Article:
List of PSS providers

Name Vendor
AirCore Unisys
Radixx International Radixx
ACCELaero Information Systems Associates FZE
Altéa Amadeus
Crane PAX Hitit
Zenith Travel Technology Interactive
Open Skies / New Skies Navitaire (acquired by Amadeus)
HP Agilaire / HP Shares (former EDS Shares) HP
SabreSonic Sabre
Horizon SITA
ARCO Alitalia
Travelport Meridian Travelport
RESIBER Iberia
Astral Aer Lingus
Mercator (MARS) Mercator (Emirates Airlines)
AeroCRS Enoya-one LTD

Picture credit: Shutterstock / vlad09

8 thoughts “Travel Technology for Dummies: What Is a Passenger Service System?”

  1. Arun Chhikara

    Hi Micheal,
    Allow me to pass on my humble regards for the yeoman service you are doing to thousands of people who are out there in the dark by explaining so well the intricacies of travel technology.

    I am a Business Analyst working for a travel technology company and yet I am unable to connect all the dots, part of it is to be blamed on the vastness of the topic.
    Coming on to the topic now, when you say inventory management, what exactly do you mean? Do the airlines use GDS for inventory or the CRS? I read somewhere that different component of a flight search come from different systems for e.g. schedules come from OAG, seat availability from Airline CRS/GDS, and fares from ATPCo or GDS etc. What exactly does than this inventory management part does?

    Regards,

    1. Michael Strauss

      Michael Strauss Post author

      Dear Arun,

      I appreciate your kind words and will try to answer your questions:

      Question: Inventory management, what exactly do you mean?

      Answer: In the airline industry, available seats are commonly referred to as inventory. Inventory management is where the actual booking is hosted on behalf of the airline. This can be considered the real system, where there is one open spot for one seat on an aircraft. This inventory is handled by the Central Reservation System which is part of the PSS. In my new NDC article, I also have a set of pictures which may shed some additional light into the dark: http://www.travel-industry-blog.com/travel-industry/ndc/.

      On a side note: the PSS inventory is influenced by the airline’s yield management to support a permanent optimization of the offered booking classes in response to changes in demand or pricing strategies of a competitor. It may also include overbooking strategies (http://www.travel-industry-blog.com/travel-technology/travel-technology-for-dummies-what-is-overbooking/).

      GDSs mirror the inventory of all the airlines that they are allowed to distribute in their GDS system and thus have a pretty good overview of the truth of what is available, but in general (unless the co-operation between GDS and PSS supports access to the last seat in real time – called “last seat availability” or “last seat inventory”) not the full truth – as it is only a mirror and hence a cache. I’m sure you have experienced this when for instance you selected your seat on an Online Booking Tool that uses a GDS, you pay and all of a sudden, the system tells you that your seat is taken. This could have happened between your shopping and booking process, but much more likely the GDS cache was outdated.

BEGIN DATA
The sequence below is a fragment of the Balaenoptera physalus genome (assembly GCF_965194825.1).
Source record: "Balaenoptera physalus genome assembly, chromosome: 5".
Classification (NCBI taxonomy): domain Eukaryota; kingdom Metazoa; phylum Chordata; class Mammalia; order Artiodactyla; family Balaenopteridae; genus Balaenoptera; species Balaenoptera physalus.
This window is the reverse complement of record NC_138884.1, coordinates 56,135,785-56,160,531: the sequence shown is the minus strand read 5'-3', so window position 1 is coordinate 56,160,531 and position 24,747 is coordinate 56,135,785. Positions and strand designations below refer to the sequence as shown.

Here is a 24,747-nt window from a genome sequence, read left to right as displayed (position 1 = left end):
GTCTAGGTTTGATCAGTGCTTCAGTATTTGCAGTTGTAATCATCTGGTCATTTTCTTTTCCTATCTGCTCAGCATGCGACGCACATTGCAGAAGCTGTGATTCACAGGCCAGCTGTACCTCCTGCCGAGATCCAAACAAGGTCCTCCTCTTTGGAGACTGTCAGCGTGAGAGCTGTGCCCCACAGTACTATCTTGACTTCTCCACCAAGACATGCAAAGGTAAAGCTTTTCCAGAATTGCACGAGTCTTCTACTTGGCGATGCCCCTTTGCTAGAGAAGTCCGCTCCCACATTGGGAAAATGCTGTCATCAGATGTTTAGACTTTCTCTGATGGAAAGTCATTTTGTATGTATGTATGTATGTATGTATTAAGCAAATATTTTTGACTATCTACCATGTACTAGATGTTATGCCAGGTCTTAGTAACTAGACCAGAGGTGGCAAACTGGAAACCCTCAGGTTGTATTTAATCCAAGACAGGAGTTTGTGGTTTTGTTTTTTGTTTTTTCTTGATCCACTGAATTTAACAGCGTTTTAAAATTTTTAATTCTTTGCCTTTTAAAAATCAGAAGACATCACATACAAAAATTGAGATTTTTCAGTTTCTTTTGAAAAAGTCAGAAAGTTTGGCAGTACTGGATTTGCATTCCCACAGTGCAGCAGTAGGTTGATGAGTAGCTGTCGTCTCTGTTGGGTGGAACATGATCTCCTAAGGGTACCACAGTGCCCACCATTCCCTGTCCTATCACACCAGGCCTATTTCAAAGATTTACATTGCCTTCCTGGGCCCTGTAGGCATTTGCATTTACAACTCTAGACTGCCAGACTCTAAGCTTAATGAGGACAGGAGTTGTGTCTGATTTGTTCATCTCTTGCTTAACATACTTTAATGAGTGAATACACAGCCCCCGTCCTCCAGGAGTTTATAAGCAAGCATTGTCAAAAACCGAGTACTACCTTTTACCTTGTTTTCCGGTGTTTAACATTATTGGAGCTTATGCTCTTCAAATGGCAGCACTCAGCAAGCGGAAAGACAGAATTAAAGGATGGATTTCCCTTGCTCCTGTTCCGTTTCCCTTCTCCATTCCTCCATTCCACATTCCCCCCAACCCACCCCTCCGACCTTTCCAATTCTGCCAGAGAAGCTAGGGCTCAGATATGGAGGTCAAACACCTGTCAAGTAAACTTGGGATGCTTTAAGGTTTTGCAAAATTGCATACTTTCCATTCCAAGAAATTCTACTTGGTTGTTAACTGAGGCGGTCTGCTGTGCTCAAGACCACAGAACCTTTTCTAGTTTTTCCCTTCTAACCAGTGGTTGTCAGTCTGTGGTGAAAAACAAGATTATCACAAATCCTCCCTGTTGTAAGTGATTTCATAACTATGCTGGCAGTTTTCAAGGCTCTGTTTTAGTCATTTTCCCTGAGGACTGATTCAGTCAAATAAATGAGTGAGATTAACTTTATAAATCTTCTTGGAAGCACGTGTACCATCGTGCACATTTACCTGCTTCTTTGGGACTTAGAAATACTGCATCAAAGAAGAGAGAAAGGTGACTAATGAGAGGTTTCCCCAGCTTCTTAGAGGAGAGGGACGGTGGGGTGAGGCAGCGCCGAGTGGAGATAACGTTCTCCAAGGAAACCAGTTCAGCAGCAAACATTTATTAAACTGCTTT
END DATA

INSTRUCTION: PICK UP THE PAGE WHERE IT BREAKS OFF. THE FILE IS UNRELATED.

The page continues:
Question: Do the airlines use GDS for inventory or the CRS?

      Answer: The difference between a GDS and CRS is explained here: http://www.travel-industry-blog.com/gds/the-difference-between-crs-and-gds-in-the-travel-industry/. Airlines use the CRS as part of their PSS as their inventory management system. It is just as confusing because all of the major GDSs also ‘own’ a PSS and thus the distinction is not done correctly in many cases. A graphic of which company carries out which value creation step can be found in my book (https://amzn.to/mstrauss) as well as here: https://www.linkedin.com/pulse/siemens-uses-amadeus-cytric-hook-altea-bypassing-gds-save-strauss/. It doesn’t become easier when commercial aspects are included, such as the typical money flow for commission/overrides and tactics that airlines and GDSs may impose (http://www.travel-industry-blog.com/gds/multi-source-booking-tool-costs-and-restrictions/) – but that’s also a different topic.

      Question: I read somewhere that different components of a flight search come from different systems for e.g. schedules come from OAG, seat availability from Airline CRS/GDS, and fares from ATPCo or GDS etc. Then, what exactly does this inventory management part do?

      Answer: You are right about airlines filing fares with the Airline Tariff Publishing Company (commonly known as ATPCo). The users of ATPCo’s data indeed are the GDS such as Sabre, Amadeus, Travelport, along with their associated travel agents, but also Central Reservation Systems, online travel agencies (OTA) such as Expedia, Orbitz, and Travelocity and other service providers in the travel industry.

      Also, OAG indeed has an airline schedule database which holds future and historical flight details, according to the company from currently more than 900 airlines and over 4,000 airports. I’m not sure who uses OAG and who doesn’t.

      With NDC it may be that both fare filing and schedules will be handled by the airline itself again – which is a topic the GDS frequently bring up as a challenge for NDC: in a mixed configuration, where you have classical airlines using classical GDS interfaces and ATPCo fare filing, ticketing is handled by the GDS. In an NDC environment, in accordance with the question “Who is asking?” and tailored shopping results for the person requesting the flight, ticketing is handled by the airline.

      With regard to inventory management, I hope I already answered this question above.

      Let me know if these answers satisfy your great set of questions.

      Thank you so much,
      Michael

  2. Software for travel industry

    Every industry is adopting new technology to improve its existence and traveled industry is not untouched with this. Every travel agent want to have Best tour operator software with them. Keep sharing about more technology in this industry. Great share.

  3. Arun Chhikara

    Hi Micheal,
    Thanks for that great answer, you perfectly answered all the questions I had.
    This blog is a like a gold mine of information on Air Trave Technology, enjoy reading it.

    Best Regards.

    Arun

  4. Jitender

    Sir, please make me understand what is married segment? Please, explain it as simple as you can. I’m from India.
    Thanks